e-Learning for the benefit of customer experience
Customer experience has become, in all sectors, a performance issue for companies. E-Learning helps to improve it by training employees (sales people, marketing and customer relations teams, etc.) in the new requirements of customer experience. But e-Learning technologies can also be used directly with customers to improve their purchasing path. This is what the pharmaceutical company Baxter has dared to try, with successful results.
Customer Experience, Key Business Challenge
Competitive markets, even saturated ones; digital transformation; new requirements from customers; the weight of social networks: companies face many challenges. In this context, the quality of the customer experience becomes a strong way to differentiate and build loyalty.
Here again, digital options transform the state-of-play by enabling companies to get firmly in the heart of the customer experience, in the BtoB as in the BtoC: by offering an omni-channel relationship, ensuring the continuity of the customer journey, bringing more responsiveness and so on.
To integrate these new tools, the company must change how it interacts with customers and also the roles and skills of its teams. Marketing is reinventing itself, tools are evolving, the salesperson is becoming a consultant, an embodiment of the brand, even an advertiser.
e-Learning to train all players incustomer relationships
It has become imperative for companies to transmit to all its teams a new “customer culture” and the skills that it requires. For this, the company can count on e-Learning. Beyond its natural advantages (saving time, reducing distance constraints and training costs, facilitating personalisation of content, etc.), e-Learning offers formats that are particularly suited to training in customer relationship issues, such as the Serious Game, which makes it possible to put employees in real situations.
In Retail, tenfold stakes
The world of Retail has been among the most heavily impacted by the new demands of customer experience, and one of the first to adapt to it. E-Learning has shown its relevance. By offering distance learning – as part of a strategy of Blended Learning to maintain contact with teams – general or à la carte, quick to deploy and adapted to different media, Digital Learning can train employees scattered across a sales network and harmonise expertise and practices in record time.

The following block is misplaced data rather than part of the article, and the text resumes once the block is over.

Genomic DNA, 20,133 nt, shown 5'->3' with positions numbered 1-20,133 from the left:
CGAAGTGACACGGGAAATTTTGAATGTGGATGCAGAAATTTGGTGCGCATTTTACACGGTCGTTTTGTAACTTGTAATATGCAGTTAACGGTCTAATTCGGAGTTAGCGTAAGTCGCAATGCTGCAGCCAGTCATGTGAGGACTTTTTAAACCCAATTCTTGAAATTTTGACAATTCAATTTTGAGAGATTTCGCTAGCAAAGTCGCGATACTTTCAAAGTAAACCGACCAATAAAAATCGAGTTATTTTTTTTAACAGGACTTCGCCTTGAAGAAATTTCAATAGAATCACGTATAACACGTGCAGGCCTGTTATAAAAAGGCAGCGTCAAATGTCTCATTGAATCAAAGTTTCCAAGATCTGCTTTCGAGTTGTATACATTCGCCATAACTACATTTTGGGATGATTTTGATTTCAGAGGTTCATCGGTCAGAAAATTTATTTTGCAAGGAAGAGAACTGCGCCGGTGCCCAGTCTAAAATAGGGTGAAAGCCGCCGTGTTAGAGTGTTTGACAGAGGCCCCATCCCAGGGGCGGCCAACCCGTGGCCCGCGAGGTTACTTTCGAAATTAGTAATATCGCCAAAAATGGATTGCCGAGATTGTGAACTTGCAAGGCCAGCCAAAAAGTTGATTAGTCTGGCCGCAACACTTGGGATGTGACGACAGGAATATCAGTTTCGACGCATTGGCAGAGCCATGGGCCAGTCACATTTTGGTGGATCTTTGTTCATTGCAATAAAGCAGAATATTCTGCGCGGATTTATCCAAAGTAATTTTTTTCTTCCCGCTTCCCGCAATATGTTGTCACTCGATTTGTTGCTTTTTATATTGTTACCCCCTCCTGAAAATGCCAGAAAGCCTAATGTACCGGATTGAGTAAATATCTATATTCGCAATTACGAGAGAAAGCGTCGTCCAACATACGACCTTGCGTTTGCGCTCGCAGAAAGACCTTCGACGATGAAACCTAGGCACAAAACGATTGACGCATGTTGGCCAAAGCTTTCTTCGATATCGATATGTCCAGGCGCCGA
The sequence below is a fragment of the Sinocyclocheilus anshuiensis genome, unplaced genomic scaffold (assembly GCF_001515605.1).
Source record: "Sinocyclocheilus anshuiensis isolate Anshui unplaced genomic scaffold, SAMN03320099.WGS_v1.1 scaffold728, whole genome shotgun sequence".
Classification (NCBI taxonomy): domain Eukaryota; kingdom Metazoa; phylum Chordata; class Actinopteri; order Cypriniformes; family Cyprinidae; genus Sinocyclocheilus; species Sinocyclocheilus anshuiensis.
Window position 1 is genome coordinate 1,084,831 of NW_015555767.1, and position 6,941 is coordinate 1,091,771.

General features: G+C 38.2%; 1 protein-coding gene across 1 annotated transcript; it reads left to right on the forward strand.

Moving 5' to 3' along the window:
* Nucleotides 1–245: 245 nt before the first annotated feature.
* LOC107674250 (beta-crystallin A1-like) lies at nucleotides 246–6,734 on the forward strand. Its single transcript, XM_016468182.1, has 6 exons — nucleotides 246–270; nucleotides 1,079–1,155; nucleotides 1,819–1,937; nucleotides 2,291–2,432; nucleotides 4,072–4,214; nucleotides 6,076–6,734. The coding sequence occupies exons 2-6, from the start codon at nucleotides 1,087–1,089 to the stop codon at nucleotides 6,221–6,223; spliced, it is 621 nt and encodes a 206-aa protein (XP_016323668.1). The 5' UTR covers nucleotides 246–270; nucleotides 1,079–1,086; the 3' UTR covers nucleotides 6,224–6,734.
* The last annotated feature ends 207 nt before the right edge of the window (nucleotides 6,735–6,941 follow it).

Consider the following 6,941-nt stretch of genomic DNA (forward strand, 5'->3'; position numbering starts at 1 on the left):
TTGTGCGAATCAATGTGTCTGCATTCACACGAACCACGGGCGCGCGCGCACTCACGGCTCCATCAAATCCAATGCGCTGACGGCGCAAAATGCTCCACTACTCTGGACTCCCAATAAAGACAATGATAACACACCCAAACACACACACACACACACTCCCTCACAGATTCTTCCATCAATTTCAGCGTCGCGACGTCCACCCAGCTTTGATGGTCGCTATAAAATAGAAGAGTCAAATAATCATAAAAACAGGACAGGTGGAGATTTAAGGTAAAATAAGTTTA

e-Learning technologies at the heart of the customer experience
But e-Learning technologies can also be put at the service of the customer, as Baxter, the pharmaceutical company, did with support from ITycom. Resolutely focused on innovation, Baxter is aimed at hospital services and doctors: a demanding, expert group – with little time to spare. So, to launch a new product in 2016, the company asked ITycom to design an equally innovative device based on the strengths of e-Learning. David Nepote-Vesino, Marketing Director at Baxter, says: “Medical conferences are key moments for us: doctors are together, they are more available in these “outside clinic” hour. To effectively present our new hemodialysis therapy, we designed an interactive wall combining 3D presentation and videos as well as Serious Games using a touch screen. ”
This interactive wall replaces the traditional sales brochure and is at the heart of the dialogue with the doctor. The device that also enables Baxter to stand out as an innovative company, reaffirming its leadership by compelling everyone to look at them. “Thus we achieved consistency between style and substance,” summarises David Nepote-Vesino.
Imagine new tools for clients
The success of Baxter’s interactive wall is such that the first two are not enough: there will be a total of 9 deployed at conferences around the world. But Baxter continues to innovate, imagining another use of e-Learning technologies: “A prescription tool for doctors, in the form of Serious Game, is being tested in the medical sector. Currently on tablet, it will eventually be integrated into the dialysis machine, which is a real revolution, ” says David Nepote-Vesino enthusiastically.